An NFL draft light on great quarterbacks is good news for college football fans: The 2013 season is loaded with talented and accomplished players at the most important position in sports. So throughout the rest of the summer, we're counting down the top 10 quarterbacks in college football, one per week until the season kicks off. These rankings are based on college ability, not necessarily NFL potential. This week, Northern Illinois senior Jordan Lynch checks in at No. 8.
8. Jordan Lynch, Northern Illinois
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Jordan Lynch will not win the Heisman Trophy in December. This is neither a profound statement nor a negative response to the Northern Illinois athletic department's active campaign on behalf of its star quarterback. Barring some new level of statistical success, it's simply reality, and everyone knows this. It also doesn't matter: Lynch, Northern Illinois and the MAC should fight for all the attention they can get, despite the long odds.
In a college football world full of arms races and 24/7 hype, the unpretentious, entertaining Mid-American Conference is always worth taking a moment to celebrate. So here we celebrate its best player.
Most of the time Lynch took the field last year, he was the best player on either side of the ball. He has emerged as the exception on a field of mostly two- and three-star recruits who lived up to their billing -- good, competent players who may lack the combination of size, speed and overall athletic ability that populate the rosters of the game's best teams. Lynch was once a peer, but through a combination of his talent and the Huskies' system, he's leapt past them into another stratosphere where he can be recognized for his individual talent on the national level. Few MAC players really ever get to that point. Lynch is one of them, Kent State all-purpose back Dri Archer another. Guys like Buffalo linebacker Khalil Mack are worth putting in that conversation too. But historically speaking, there aren't many Randy Mosses or Ben Roethlisbergers or, at NIU, Michael Turners.
A sport made up of 18- to -23-year-olds is ripe for domination by a select few; the gap between strong and weak is more vast than the professional level, meaning the dominance of a top athlete -- say Reggie Bush or LaVar Arrington or Jadeveon Clowney or Johnny Manziel or Vince Young -- is so easy to identify and often stupefying to watch. The problem, of course, with evaluating a player like Lynch and quantifying his success is that he operates on a different plane than Manziel and Clowney. Those guys are embarrassing the rest of the SEC and making it look easy. They will go down as two of the most dominant college football players ever.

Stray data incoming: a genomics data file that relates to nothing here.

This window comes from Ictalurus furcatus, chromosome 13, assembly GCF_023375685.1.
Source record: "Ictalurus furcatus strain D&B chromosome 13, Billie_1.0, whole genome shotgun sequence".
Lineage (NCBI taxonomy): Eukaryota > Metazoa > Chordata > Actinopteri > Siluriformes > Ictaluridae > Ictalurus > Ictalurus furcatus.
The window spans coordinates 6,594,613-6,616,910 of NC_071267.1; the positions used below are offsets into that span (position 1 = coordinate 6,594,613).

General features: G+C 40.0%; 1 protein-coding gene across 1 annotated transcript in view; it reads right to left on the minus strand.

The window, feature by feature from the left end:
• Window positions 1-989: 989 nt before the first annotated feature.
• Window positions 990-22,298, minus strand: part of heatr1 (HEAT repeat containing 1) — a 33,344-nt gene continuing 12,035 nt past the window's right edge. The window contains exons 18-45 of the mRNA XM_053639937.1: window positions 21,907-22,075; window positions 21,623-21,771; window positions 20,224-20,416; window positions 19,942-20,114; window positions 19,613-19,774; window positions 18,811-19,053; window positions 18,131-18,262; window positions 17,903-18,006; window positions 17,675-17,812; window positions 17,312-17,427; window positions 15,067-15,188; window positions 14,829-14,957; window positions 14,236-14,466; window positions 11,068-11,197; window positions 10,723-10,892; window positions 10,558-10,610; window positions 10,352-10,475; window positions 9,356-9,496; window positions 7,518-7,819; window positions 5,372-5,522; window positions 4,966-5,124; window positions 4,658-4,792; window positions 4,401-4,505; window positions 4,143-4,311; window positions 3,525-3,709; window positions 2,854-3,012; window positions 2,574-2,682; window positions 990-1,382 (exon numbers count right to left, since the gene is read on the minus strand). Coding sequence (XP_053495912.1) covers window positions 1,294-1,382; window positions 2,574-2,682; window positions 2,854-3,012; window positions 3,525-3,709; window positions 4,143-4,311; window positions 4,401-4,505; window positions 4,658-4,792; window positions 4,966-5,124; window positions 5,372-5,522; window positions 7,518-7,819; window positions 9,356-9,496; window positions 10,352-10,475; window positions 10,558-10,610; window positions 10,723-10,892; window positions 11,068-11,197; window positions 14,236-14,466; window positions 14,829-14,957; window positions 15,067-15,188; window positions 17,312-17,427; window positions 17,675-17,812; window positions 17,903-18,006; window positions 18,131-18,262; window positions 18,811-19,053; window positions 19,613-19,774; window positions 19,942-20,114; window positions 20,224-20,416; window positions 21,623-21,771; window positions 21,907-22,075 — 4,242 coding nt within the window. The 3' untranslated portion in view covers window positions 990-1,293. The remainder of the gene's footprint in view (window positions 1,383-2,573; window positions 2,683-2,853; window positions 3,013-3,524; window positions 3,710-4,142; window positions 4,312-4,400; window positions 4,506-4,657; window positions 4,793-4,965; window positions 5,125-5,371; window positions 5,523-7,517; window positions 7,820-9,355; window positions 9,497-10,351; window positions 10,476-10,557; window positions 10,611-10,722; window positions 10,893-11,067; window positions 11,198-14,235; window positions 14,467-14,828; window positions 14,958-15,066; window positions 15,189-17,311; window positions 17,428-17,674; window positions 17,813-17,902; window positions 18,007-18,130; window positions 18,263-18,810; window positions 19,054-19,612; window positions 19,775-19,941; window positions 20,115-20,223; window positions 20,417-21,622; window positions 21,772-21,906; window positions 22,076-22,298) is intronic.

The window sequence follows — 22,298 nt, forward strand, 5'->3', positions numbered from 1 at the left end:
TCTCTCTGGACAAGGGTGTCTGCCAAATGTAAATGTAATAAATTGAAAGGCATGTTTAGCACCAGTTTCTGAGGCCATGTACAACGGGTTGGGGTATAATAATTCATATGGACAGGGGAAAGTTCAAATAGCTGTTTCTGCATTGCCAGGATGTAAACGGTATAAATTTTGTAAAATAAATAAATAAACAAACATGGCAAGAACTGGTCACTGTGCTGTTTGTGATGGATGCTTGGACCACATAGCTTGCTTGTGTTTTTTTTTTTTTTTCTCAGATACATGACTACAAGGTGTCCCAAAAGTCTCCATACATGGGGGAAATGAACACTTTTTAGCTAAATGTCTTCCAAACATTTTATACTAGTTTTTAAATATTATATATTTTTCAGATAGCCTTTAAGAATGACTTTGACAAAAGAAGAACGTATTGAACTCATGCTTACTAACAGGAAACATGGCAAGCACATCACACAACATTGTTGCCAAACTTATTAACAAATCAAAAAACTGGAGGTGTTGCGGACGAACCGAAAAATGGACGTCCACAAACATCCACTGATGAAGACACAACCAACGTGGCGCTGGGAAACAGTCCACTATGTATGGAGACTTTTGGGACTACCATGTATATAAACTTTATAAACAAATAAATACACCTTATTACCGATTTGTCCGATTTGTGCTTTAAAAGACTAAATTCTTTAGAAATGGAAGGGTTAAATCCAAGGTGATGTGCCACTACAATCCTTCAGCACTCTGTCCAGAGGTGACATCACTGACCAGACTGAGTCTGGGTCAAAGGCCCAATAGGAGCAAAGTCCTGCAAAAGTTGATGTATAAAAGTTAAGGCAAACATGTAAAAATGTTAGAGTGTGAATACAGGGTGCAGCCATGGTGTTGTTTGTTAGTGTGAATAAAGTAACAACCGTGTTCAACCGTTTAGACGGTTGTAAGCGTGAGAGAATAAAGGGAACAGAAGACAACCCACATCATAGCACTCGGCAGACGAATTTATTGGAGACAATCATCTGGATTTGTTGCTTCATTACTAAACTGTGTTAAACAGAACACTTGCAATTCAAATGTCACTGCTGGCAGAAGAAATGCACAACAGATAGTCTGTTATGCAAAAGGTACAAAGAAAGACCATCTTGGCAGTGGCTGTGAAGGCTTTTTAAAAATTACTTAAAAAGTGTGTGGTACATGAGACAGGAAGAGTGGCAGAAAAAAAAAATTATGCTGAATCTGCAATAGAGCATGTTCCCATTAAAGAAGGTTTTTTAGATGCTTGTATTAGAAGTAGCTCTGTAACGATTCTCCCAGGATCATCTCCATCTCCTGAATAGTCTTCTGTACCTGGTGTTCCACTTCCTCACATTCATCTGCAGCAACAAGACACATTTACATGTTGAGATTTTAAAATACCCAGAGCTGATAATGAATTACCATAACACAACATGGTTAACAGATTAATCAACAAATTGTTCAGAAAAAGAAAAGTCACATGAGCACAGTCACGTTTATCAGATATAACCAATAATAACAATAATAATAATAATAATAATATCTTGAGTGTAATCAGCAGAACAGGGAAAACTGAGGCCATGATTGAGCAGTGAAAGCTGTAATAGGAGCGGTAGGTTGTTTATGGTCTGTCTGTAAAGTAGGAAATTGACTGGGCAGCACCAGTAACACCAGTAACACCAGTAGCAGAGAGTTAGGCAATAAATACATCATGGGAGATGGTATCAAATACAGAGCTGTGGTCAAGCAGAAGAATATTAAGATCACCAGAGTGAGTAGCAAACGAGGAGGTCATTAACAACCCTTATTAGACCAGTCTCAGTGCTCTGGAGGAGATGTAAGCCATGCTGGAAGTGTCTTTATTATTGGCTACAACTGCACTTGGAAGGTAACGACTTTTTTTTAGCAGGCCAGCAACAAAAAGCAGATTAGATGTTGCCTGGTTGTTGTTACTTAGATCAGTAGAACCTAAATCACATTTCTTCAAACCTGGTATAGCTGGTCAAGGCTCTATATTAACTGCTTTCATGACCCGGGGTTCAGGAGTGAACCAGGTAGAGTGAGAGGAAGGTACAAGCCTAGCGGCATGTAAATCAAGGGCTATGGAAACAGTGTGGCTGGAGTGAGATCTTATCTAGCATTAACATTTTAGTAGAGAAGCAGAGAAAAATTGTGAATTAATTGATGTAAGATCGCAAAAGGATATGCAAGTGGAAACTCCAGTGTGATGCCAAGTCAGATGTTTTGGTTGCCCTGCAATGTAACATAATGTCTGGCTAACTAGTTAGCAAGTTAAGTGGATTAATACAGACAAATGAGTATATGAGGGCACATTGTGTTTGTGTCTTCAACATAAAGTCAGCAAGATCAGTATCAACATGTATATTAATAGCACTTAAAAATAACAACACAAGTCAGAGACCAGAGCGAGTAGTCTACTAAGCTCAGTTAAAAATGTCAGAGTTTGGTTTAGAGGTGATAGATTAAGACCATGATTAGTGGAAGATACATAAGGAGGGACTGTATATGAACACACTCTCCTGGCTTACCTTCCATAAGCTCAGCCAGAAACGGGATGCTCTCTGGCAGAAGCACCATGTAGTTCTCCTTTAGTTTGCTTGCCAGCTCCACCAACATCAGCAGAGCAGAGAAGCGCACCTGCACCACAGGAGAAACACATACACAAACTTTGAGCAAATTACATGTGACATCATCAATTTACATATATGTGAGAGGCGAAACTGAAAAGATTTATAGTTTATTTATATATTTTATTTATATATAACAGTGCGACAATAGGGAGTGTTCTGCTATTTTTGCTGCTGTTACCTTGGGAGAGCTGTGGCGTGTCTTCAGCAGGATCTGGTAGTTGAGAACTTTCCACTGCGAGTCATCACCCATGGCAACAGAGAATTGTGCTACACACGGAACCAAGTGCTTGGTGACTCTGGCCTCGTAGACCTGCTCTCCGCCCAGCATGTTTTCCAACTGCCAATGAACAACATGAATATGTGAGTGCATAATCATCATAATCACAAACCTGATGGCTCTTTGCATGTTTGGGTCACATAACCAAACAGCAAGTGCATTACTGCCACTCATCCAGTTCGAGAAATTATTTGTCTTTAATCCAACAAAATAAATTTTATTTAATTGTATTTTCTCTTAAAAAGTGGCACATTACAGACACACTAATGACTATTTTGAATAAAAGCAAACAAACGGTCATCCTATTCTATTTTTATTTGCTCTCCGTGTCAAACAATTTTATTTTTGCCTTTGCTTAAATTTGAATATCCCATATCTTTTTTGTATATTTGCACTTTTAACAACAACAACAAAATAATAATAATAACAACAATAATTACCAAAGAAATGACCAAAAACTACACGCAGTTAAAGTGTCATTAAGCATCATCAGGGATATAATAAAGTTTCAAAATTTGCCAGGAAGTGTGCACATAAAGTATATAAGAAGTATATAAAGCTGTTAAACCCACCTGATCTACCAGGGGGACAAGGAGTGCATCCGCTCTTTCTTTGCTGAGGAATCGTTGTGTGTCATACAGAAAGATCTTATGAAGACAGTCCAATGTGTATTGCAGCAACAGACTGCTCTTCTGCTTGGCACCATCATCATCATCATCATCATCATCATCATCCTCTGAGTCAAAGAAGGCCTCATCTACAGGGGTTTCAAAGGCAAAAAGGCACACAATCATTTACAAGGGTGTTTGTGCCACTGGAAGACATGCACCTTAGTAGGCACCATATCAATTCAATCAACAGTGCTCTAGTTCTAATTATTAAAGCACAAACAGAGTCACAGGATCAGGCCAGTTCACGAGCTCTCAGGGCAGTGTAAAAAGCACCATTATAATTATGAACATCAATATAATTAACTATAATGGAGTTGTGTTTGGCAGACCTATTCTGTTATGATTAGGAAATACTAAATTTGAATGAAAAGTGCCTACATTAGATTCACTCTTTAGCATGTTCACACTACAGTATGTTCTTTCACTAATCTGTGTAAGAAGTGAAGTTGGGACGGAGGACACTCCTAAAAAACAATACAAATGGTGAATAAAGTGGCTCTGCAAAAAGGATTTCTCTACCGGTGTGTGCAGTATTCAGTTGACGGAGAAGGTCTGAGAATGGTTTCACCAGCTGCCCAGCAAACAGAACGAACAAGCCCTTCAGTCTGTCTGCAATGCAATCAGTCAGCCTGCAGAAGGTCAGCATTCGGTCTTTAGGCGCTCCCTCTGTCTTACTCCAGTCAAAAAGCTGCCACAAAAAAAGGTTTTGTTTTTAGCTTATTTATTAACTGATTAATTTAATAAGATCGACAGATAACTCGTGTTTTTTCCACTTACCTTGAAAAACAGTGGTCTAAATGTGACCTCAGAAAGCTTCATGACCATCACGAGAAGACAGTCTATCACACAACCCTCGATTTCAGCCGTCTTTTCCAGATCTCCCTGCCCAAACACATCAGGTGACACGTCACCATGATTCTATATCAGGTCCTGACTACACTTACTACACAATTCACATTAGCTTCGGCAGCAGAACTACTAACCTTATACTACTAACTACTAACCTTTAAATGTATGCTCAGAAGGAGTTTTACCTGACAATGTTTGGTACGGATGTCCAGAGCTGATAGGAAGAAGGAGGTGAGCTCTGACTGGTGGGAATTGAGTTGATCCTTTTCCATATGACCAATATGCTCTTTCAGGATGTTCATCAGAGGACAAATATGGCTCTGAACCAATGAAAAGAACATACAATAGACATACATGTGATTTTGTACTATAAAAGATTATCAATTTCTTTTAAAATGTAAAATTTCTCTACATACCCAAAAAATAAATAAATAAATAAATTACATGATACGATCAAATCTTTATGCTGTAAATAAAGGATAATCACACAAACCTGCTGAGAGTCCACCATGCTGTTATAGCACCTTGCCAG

Lynch will not, because he is playing with MAC players against MAC players. When he's played with those MAC players against name opponents, he has fallen flat, going 6-for-16 for 54 yards in his debut as starter (he did run for 119 yards), a one-point loss to Iowa, and finishing with 176 passing yards and a season-low 44 rushing yards against Florida State in the Orange Bowl. He's not considered much of a pro prospect either.
"He's terrible," Florida State linebacker Vince Williams said, in response to pregame comments from Lynch about how the Seminoles hadn't seen an offense like the Huskies. "I can't believe they tried us like that. They tried our life, man. ... He's not good at all."
But then, this is obviously not true either.
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|Tim Tebow, 2008||Johnny Manziel, 2012||Jordan Lynch, 2012|
We are in the midst of a golden era of MAC football. The conference has rattled the Big Ten's cage with some upsets, and it has garnered favor thanks to its thrilling shootouts on those lowly Tuesdays and Wednesdays in November that had the audacity to be absent of football in the past. There is no dominant team, like Marshall around the turn of the century, but Northern Illinois currently carries the flag, and Lynch is the king of MACtion, even if he's never truly been involved in an example of MACtion at its finest*. In one midweek game last season, he threw for 407 yards and three touchdowns and ran for 162 yards in a 31-24 win over Toledo, which has to count for something.
*For reference, the true introduction to MACtion came when Northern Illinois beat Toledo 63-60 on a Tuesday in 2011. Lynch watched from the bench as his productive predecessor, Chandler Harnish, threw for 265 yards and six touchdowns and ran for 133 yards. Harnish finished that season with 3,216 yards and 28 touchdowns passing and 1,379 yards and 11 touchdowns rushing, meaning he wasn't all that different from Lynch, just not nearly as nationally recognizable.